Toward the end of Lance Curry’s life, when he was hospitalized and on a severely restricted diet, the longtime chef was struck by a craving for cacio e pepe. So an AM cook at The Obstinate Daughter, where Curry oversaw the pasta program, prepared a special bowlful with scaled-back salt and barely a trace of dairy.
“He loved pasta as much as me,” says The Obstinate Daughter’s Jacques Larson, who started working with Curry more than a decade ago and shared family Christmas celebrations with him. “He would get physically so excited when talking about food: A lot of the guys in the kitchen could imitate him to a T. When he was in the hospital, all he would do was talk about food and watch Food Network on TV.”
That partly explains the illicit pasta. But according to Curry’s friends, the delivery also reflected the local food-and-beverage community’s overwhelming love for the native Kentuckian, who died on June 8 at the age of 35.
Tonight, Curry’s friends are banding together to host Lancecopalooza, a benefit for Curry’s family. The event at The Royal American will feature snacks from chefs including Larson; Lana’s John Ondo; Spero’s RJ Moody and Rob Laudicina; FIG’s Jason Stanhope; Aunt Harriet’s Sarah Adams and Eli’s Table Billy Noisette, who as chef at The Royal American prepared countless double patty melts with jalapenos and Duke’s mayonnaise for Curry. (“The Patty Melt Lance’s Way” will appear on the next iteration of The Royal American’s menu.)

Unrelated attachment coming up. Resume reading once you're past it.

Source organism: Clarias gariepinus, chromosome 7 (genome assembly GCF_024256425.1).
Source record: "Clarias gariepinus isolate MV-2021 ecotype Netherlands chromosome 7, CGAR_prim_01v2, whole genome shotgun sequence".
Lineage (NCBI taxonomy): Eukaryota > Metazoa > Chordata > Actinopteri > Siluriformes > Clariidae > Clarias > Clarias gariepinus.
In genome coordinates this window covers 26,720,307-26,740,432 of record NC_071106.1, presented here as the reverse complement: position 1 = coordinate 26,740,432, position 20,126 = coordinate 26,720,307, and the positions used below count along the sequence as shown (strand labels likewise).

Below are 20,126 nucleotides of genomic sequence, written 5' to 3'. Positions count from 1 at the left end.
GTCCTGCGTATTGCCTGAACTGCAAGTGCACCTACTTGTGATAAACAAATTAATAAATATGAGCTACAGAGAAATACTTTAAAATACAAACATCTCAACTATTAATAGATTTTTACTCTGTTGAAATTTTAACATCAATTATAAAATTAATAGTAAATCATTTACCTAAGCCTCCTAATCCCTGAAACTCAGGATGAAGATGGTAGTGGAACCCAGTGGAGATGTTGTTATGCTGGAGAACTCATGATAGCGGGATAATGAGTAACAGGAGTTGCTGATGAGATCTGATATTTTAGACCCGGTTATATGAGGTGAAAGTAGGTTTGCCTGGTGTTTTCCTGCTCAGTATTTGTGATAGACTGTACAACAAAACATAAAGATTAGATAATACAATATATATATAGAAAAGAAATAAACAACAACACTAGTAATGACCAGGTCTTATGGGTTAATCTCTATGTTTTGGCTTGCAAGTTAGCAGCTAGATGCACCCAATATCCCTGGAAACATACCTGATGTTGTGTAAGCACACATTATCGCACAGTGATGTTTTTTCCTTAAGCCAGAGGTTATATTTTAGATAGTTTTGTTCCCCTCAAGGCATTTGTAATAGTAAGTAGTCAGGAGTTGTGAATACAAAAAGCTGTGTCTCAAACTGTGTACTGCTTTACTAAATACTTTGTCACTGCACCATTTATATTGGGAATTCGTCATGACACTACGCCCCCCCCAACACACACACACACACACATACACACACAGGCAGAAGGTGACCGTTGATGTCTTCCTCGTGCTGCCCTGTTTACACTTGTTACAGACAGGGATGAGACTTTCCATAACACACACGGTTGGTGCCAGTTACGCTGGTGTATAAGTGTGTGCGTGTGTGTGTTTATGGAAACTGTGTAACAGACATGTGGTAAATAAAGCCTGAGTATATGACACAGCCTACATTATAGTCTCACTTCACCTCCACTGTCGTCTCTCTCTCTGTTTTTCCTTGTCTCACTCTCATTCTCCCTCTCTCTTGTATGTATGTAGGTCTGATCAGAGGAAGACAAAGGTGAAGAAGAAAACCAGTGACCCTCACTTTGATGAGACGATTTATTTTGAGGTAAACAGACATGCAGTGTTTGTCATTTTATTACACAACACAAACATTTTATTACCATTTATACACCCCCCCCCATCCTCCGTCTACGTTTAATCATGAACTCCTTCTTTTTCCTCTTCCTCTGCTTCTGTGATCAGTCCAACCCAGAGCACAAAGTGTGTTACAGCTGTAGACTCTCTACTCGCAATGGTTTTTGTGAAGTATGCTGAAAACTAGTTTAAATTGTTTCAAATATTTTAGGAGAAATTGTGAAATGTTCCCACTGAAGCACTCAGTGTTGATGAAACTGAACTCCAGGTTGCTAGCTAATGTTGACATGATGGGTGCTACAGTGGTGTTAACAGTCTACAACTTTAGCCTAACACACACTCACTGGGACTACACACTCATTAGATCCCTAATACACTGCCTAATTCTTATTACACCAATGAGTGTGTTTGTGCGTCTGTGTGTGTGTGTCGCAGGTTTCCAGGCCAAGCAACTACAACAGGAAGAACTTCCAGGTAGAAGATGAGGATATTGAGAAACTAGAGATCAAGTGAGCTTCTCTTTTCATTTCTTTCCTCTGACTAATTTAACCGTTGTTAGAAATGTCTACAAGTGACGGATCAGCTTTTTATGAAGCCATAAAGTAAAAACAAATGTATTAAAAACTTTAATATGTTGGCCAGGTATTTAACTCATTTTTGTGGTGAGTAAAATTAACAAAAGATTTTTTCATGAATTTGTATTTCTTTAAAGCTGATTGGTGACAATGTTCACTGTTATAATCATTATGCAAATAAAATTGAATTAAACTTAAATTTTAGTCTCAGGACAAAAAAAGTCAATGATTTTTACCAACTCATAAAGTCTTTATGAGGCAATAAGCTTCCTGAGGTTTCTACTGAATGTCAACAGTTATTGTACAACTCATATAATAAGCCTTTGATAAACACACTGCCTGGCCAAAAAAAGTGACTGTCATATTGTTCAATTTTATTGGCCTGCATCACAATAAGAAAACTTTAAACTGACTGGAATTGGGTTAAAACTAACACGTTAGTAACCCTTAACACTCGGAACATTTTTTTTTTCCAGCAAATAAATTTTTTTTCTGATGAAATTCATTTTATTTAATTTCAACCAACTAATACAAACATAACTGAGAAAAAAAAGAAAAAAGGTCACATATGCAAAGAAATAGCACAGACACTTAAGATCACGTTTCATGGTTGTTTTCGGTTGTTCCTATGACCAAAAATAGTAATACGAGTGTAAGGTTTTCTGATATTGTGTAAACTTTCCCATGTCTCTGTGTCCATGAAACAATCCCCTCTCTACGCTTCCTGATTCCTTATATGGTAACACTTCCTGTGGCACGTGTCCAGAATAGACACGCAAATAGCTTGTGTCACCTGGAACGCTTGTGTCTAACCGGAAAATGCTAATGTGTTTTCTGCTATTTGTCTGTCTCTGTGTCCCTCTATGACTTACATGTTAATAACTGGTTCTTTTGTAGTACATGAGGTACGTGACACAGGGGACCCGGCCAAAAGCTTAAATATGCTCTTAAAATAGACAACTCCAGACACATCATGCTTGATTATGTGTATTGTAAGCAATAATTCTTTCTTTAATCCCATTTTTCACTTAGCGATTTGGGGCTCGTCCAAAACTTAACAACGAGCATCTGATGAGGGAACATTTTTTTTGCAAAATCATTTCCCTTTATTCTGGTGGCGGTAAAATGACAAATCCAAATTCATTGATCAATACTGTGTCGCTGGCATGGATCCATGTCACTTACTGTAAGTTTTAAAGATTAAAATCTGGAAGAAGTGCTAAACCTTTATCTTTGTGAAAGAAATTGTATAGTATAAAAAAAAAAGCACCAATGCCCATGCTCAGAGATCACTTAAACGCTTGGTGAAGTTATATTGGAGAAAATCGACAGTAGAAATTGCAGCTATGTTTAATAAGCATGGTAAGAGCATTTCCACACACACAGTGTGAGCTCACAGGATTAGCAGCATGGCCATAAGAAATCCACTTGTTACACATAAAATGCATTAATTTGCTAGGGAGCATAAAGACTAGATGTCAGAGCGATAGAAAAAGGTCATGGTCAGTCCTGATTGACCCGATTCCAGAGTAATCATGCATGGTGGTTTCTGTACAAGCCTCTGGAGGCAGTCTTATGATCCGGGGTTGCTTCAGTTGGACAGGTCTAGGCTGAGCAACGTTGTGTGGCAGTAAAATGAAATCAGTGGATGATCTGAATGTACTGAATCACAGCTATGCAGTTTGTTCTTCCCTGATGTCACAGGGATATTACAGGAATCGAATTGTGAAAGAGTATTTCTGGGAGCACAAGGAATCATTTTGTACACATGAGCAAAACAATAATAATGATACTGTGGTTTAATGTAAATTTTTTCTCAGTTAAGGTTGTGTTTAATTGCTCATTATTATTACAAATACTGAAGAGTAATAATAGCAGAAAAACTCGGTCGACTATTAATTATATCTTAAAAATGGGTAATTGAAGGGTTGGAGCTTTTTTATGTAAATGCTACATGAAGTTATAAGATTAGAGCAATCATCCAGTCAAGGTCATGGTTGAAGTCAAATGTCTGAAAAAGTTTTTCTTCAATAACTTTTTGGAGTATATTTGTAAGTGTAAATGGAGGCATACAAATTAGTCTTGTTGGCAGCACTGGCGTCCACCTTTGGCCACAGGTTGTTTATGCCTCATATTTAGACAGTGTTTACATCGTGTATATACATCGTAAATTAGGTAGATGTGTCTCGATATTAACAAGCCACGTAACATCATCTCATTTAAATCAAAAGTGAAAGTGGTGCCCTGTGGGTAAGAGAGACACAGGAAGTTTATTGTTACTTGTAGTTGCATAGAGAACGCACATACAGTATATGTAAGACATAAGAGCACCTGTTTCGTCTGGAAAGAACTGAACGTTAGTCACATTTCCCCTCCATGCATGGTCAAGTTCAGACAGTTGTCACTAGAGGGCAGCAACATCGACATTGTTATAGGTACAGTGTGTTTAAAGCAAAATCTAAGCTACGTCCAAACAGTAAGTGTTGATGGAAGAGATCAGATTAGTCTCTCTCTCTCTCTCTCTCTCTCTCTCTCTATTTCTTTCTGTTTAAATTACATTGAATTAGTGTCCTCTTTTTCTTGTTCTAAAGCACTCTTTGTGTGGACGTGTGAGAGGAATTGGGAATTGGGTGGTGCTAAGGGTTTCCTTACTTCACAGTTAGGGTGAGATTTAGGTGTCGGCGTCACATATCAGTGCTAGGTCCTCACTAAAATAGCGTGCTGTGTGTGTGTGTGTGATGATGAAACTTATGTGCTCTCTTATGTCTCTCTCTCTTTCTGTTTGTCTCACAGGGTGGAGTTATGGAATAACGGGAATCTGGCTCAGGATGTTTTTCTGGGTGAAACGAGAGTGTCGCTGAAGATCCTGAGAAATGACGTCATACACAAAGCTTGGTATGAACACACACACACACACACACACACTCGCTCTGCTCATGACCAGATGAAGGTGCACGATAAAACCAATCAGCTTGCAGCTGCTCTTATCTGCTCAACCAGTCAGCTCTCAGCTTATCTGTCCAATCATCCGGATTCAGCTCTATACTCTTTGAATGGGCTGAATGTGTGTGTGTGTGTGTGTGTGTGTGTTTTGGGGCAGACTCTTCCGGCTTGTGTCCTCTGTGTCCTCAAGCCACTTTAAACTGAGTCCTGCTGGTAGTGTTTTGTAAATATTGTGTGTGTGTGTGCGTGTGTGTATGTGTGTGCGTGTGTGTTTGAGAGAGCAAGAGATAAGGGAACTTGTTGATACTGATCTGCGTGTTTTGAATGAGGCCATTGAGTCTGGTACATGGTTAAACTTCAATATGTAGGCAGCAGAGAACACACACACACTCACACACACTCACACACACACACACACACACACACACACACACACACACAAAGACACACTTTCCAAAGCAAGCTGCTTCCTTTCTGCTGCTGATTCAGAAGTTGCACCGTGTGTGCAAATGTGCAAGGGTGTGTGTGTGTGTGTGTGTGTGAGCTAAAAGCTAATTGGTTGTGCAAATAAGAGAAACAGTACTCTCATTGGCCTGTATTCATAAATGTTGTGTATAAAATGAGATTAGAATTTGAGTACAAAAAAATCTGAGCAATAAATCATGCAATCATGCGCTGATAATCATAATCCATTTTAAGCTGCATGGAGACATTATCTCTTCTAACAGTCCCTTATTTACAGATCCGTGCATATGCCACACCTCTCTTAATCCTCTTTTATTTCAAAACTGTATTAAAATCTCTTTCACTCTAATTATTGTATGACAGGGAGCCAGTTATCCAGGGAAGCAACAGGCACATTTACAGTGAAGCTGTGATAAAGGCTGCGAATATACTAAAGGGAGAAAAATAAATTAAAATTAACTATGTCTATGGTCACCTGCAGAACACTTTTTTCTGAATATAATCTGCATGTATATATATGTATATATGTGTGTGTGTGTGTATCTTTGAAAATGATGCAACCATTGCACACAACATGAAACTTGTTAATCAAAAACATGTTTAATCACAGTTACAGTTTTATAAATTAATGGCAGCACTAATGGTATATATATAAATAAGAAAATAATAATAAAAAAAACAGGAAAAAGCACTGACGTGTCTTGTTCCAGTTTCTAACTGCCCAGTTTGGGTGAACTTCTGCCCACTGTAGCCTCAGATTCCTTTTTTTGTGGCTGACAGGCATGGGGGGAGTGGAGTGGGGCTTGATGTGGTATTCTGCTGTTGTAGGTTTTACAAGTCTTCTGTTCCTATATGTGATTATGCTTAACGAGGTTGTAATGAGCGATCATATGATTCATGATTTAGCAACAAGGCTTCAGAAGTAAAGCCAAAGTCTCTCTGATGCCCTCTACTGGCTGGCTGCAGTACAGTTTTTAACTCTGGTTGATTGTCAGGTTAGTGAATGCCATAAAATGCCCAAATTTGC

When she first started cooking, Adams each night manned the cold station at Mercato, where Curry was on staff, and each day washed dishes at Peninsula Grill.
“I never knew when I would have a second to eat,” she says. “Lance would leave me a sandwich under my station almost every time that I worked. When we were organizing this event, (former Mercato chef) Ben Ellsworth asked me what I always cooked for Lance. I never cooked for Lance because he always cooked for me.”
Curry was born in Hyden, Ky. in 1981. He attended Johnson & Wales University’s culinary school in Charleston, and except for a brief sojourn back to his home state, spent his entire career cooking here.
“He was a big, young energetic kid that seemed kind of eager to kind of develop his skills in the kitchen,” recalls Larson, who invited Curry to crash on his couch for a few months when they were opening The Obstinate Daughter. “Right from the get-go, I fell in love with him; his eagerness to please and his passion for food.”
Ellsworth, now at Wild Olive, says, “Me and Lance spent four years side-by-side on the line. These are some of my fondest kitchen memories. No matter how many hours, lack of sleep, cuts, burns hangovers, I always knew he had my back.”
If Curry had a fault, Larson says, it was his insistence on adding hot sauce to his Bolognese. “I would yell at him every time, ‘Lance, some things are sacred!’” More importantly, though, “He was just such a genuinely good, good person. Not a mean bone in his body.”
Larson continues, “Obviously, we’re in such a special time in Charleston: I equate it to a food renaissance of sorts. To me, Lance is at the epicenter of that. He was the heart and soul of so much of the good that we have in this industry: The sense of camaraderie and sense of community. As competitive as we can be, he loved nothing more than going into other restaurants and supporting them and developing lifelong friendships.”
Lancecopalooza, with music from Solid Gold, runs from 7 p.m.-10 p.m. Tickets are priced at $30, and can be purchased through Eventbrite.